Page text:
Ceiling Insulation

The single most important way to improve the energy efficiency of your home is to properly insulate the ceiling. In fact, an uninsulated house loses almost half of its heat through the ceiling.

Various types of products are used for ceiling insulation. Batt insulation is made of spun fiberglass, usually attached to some sort of backing- paper, plastic or foil. Insulation which is designed to be poured in loose form between the rafters is usually made of fiberglass, cellulose, rock wool, polystyrene, vermiculite or perlite. In certain applications, such as cathedral ceilings, sheet styrofoam is used.

The type and amount of insulation needed will be regulated by local codes. However, it is easy to determine the recommended R-value for where you live. In the United States, zones have been determined, based on Heating Degree Days (HDD). These total the number of degrees which a building must be raised above the ambient temperature, times the number of days this will be needed. These zones range from 1 to 5, and the R-value of insulation required increases from 19 to 49, accordingly. The greater the R-value, the better insulation is provided.

Loose insulation is ideal for ceilings with attics above them because it will conform easily to spaces between joists, which may be divided by a number of cross members. The most difficult part of the application is to properly preserve space around heat-producing items such as recessed lights or heating ducts. These need to be protected by baffles of metal, plastic, cardboard, or batt insulation.

In an attic, it is important to add enough ceiling insulation to prevent heat loss from the living space. Ventilation is also necessary to reduce condensation which can damage stored items and construction materials, and compress the insulation. Most codes still require ridge vents at the roof peak, and soffit vents. Air entering through the soffit vents need to be directed upward along the trusses by the use of baffles so that it does not flow through the insulation.

Attics with knee walls need additional work. Air will often flow underneath, breaking up the desired air-flow pattern from soffit to ridge. Ideally, ductwork will be installed to the outside of the knee wall, and the space properly sealed, separating it from the attic space.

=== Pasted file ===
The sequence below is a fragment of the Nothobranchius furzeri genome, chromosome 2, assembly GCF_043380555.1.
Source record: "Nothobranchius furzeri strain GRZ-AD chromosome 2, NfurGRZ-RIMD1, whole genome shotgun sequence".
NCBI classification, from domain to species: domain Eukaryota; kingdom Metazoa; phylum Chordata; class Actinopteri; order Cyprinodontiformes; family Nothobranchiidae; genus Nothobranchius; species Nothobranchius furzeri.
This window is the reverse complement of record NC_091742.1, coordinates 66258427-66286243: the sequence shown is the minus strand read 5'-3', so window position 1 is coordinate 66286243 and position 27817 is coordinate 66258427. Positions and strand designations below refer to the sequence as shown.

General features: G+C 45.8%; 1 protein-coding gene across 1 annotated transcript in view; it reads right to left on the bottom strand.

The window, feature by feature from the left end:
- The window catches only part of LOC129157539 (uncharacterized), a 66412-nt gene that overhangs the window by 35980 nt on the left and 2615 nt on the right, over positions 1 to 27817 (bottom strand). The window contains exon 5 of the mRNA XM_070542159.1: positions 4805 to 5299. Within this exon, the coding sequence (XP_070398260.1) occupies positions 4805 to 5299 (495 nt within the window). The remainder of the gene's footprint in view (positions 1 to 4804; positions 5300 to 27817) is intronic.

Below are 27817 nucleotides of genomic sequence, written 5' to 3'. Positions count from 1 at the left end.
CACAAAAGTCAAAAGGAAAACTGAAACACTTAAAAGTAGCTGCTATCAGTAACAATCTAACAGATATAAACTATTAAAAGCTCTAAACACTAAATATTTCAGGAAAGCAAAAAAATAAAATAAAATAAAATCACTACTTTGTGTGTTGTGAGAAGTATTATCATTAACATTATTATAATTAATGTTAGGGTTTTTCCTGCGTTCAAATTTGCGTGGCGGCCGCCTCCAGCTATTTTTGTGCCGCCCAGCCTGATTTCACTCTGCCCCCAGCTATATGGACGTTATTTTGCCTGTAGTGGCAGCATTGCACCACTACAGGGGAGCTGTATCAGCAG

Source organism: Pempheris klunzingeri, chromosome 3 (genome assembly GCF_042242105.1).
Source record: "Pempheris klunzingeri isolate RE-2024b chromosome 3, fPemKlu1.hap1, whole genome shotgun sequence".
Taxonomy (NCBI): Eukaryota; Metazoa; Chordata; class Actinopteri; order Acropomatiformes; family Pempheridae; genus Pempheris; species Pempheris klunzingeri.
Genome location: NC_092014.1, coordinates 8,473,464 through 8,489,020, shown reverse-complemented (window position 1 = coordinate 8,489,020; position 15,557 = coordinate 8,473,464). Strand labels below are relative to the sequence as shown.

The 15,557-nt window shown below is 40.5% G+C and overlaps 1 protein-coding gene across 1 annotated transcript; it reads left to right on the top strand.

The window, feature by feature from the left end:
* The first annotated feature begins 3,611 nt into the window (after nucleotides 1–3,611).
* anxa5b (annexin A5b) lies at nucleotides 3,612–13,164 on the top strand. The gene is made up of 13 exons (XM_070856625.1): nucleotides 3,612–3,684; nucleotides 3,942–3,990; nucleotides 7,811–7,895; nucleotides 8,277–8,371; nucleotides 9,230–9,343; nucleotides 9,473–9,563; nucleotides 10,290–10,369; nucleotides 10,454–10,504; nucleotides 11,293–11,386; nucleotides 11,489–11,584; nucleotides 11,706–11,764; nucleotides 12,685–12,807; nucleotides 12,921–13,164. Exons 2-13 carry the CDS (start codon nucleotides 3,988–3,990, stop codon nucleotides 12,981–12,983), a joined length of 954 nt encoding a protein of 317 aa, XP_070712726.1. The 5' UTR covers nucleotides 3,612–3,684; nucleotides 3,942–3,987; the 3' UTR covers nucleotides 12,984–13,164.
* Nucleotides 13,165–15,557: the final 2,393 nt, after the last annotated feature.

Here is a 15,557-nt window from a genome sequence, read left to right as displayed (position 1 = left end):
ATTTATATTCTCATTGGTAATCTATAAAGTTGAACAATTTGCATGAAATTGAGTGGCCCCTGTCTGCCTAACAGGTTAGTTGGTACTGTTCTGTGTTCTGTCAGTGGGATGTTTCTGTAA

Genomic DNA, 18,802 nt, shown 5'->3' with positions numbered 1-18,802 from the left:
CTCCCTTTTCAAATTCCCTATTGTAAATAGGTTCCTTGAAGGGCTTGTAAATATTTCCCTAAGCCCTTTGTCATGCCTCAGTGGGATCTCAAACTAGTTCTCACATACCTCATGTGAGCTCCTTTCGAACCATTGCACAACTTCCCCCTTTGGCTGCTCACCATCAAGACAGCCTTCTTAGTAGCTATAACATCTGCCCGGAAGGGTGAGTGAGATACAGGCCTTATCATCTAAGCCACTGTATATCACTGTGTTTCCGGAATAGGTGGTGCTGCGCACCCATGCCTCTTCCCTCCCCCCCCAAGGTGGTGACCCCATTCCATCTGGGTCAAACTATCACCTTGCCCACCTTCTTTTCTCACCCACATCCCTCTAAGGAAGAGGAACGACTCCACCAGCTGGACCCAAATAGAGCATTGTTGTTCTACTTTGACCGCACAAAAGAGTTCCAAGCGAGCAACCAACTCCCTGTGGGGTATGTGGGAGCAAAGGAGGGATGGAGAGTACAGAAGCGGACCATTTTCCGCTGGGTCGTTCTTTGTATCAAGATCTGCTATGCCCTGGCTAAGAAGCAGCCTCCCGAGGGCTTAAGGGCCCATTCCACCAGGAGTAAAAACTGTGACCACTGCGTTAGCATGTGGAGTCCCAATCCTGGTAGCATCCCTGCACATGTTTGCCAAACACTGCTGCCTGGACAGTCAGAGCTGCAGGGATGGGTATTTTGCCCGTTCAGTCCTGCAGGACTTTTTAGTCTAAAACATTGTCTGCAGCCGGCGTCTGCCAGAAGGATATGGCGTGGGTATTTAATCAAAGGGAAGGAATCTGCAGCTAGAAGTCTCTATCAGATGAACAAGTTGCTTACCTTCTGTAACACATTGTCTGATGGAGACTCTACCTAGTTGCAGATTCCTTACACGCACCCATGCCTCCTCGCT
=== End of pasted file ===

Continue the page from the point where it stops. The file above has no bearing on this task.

If batt ceiling insulation is used, it should be installed with the vapor barrier down, next to the living space. Be sure to use a thick enough batt to meet the R-value requirement. Never compress a fiberglass batt, as this reduces its R-value. If there are wires to be worked around, cut a channel in the batt for the wire. Be sure to adequately seal around all access ports.

Cathedral or vaulted ceilings must be treated differently. Usually 2×12 rafters are used to provide adequate space for batt insulation. Baffles for ventilation channels are required. Rigid foam sheets and a fire-protection layer are added under the rafters for extra protection before the interior ceiling is installed.

Some insulation materials are treated to be fire-retardant. Properly installed insulation reduces moisture retention in a home, helping to prevent the growth of mold.

Whichever type of ceiling insulation is the best for your home, proper application is certain to improve the quality of your living space. A well-insulated home is not only more comfortable, but safer for your family.

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